03:39 I want to kind of talk about those outlets. Make sure you read the labels carefully. A lot of hospitals have them color coated, they're the same in every room, but you want to make sure that you don't confuse the oxygen flow meter with a medical air outlet. Okay, that's not going to be oxygen. Medical air is a clean supply of compressed air. We use it for some other purposes, but we don't use it to oxygenate the patient. We use it in hospitals and healthcare facilities to distribute other medical gases, but we don't want you to plug and think that you've got an oxygen meter in a medical air. So just read the labels, you'll be fine. I promise that will be very clearly labeled in the patient's room. Now, this is a graphic that represents a portable oxygen tank. Hey this is serious stuff. This is a really scary thing because that oxygen cylinder can be potentially explosive if it's not handled correctly. So don't ever get in a hurry and set an oxygen tank down and just leave it there. If that gets knocked over, it could be a really big problem for everyone. So, oxygen tanks should always be stored in a stand because you don't want it to tip or to fall. If that happens, that's under extreme pressure. If that tank is damaged, it becomes like a missile and it could shoot off at a high rate of speed. I mean like going through a wall high rate of speed. So, you'll actually have to take safety training if you're employed by a hospital and how to handle oxygen. Because I've never seen it happen, but the potential is always there. Everyone knows. Never leave the tank free standing, always have it in a cart, and handle with care. If you're trying to __ a patient and a tank and an IV, don't do it, get help. Don't do things, you need more equipment than you have hands, then you need someone to help you move that patient. Now humidifier is optional. You can connect it to any flow meter and it will help provide some moisturizer to the oxygen. Even low flow if the patient's wearing it long enough or if they had a high liter, sometimes it can really dry out their nasal passages. Now, long-term oxygen, we use it if they have a high amount, those are good recommendations. There are some kind of debate as if it really helps or not but if it makes your patient feel better consider it. So use it on patients who get high-flow oxygen or who are going to be on it for longer than 24 hours if they say they are going to feel some discomfort up here because they're drying out. So small thing, it's not the difference between life or death but it might make your patient feel much more comfortable.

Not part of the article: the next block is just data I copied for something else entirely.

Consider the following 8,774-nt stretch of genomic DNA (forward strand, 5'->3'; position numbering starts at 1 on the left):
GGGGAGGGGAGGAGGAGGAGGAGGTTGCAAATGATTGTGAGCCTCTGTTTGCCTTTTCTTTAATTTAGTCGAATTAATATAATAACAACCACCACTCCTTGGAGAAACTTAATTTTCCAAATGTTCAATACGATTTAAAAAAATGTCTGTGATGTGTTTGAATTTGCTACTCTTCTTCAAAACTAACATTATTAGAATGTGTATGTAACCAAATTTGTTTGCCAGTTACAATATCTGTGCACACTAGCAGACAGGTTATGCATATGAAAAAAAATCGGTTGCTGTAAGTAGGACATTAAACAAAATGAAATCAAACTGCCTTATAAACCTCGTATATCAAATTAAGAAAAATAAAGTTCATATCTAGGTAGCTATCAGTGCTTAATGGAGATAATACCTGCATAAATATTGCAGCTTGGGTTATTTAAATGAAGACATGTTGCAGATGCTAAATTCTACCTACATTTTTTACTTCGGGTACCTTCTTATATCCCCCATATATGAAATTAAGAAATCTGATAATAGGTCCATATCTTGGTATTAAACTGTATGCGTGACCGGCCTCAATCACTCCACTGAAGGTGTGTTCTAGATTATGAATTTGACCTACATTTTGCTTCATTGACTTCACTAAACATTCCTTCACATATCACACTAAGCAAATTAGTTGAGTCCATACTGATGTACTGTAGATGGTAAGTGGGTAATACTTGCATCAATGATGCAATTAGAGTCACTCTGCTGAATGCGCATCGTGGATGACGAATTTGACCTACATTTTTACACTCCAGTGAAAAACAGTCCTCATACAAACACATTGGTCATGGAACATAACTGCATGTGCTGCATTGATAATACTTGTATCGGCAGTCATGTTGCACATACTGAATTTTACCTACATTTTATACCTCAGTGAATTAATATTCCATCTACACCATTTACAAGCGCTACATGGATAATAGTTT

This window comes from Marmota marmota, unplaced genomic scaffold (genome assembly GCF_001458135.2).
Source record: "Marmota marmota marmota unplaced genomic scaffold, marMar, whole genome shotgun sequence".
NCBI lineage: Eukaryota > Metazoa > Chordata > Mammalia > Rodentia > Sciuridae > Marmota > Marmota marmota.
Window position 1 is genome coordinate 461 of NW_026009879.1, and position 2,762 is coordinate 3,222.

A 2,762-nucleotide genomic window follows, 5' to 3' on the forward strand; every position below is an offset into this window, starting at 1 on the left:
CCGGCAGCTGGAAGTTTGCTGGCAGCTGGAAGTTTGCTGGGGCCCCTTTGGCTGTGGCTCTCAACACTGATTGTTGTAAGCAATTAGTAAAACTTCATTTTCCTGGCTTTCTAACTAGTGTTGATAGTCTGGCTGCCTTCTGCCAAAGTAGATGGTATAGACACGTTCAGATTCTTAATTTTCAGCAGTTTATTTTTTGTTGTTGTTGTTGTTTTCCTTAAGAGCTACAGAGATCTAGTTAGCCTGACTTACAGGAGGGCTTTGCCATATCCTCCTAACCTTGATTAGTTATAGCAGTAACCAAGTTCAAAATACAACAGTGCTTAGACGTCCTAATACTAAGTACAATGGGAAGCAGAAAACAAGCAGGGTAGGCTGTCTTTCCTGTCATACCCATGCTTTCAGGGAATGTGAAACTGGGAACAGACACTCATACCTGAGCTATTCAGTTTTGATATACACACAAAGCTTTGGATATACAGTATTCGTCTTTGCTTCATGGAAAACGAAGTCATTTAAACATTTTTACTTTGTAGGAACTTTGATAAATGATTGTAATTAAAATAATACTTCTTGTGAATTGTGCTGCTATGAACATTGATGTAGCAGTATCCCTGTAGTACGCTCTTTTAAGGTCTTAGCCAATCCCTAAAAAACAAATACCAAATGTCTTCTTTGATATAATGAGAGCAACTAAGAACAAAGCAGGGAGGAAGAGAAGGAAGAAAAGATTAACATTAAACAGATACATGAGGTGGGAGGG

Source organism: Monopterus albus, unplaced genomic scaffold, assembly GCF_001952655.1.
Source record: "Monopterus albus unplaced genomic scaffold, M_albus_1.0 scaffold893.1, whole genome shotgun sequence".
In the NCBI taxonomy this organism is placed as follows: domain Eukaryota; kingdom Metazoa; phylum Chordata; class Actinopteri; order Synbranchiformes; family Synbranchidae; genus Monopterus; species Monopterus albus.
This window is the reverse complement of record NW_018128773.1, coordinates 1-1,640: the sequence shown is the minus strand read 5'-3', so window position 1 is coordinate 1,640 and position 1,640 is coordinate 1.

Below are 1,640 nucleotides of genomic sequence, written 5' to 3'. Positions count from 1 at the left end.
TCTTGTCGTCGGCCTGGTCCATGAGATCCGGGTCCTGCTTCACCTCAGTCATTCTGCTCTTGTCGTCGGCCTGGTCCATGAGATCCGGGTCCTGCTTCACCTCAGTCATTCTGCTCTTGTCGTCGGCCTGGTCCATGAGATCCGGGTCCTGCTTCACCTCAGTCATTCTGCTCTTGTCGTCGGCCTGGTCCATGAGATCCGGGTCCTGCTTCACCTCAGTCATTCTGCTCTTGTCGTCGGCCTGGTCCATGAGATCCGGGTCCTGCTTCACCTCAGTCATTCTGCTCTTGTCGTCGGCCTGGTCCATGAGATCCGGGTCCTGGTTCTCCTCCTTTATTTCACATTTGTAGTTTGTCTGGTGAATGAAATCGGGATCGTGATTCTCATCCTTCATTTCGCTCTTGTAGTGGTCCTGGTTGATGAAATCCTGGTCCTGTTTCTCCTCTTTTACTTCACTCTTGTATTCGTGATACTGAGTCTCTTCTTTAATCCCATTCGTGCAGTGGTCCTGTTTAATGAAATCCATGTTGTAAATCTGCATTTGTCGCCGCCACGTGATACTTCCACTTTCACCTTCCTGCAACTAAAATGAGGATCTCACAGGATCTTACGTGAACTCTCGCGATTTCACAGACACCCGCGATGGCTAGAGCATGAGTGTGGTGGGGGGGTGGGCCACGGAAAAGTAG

About the Lecture

    The lecture Supplemental Oxygen: Flow Meter (Nursing) by Rhonda Lawes, PhD, RN is from the course Supplemental Oxygen (Nursing).

    Included Quiz Questions

    1. 21%
    2. 100%
    3. 90–100%
    4. 10%
    1. Liters per minute
    2. FiO2 percentage
    3. End-tidal capnography
    4. SpO2 percentage
    1. Portable oxygen tanks should never be left freestanding.
    2. Oxygen tanks should always be stored in a stand or cart.
    3. Oxygen in a cylinder is stored under pressure, and if damaged, it can become a missile and shoot off at a high speed.
    4. Smoking is allowed near oxygen tanks when oxygen is being delivered at a low flow rate.
    5. Only respiratory therapy staff should manage and store portable oxygen tanks.

    Author of lecture Supplemental Oxygen: Flow Meter (Nursing)

     Rhonda Lawes, PhD, RN

    Rhonda Lawes, PhD, RN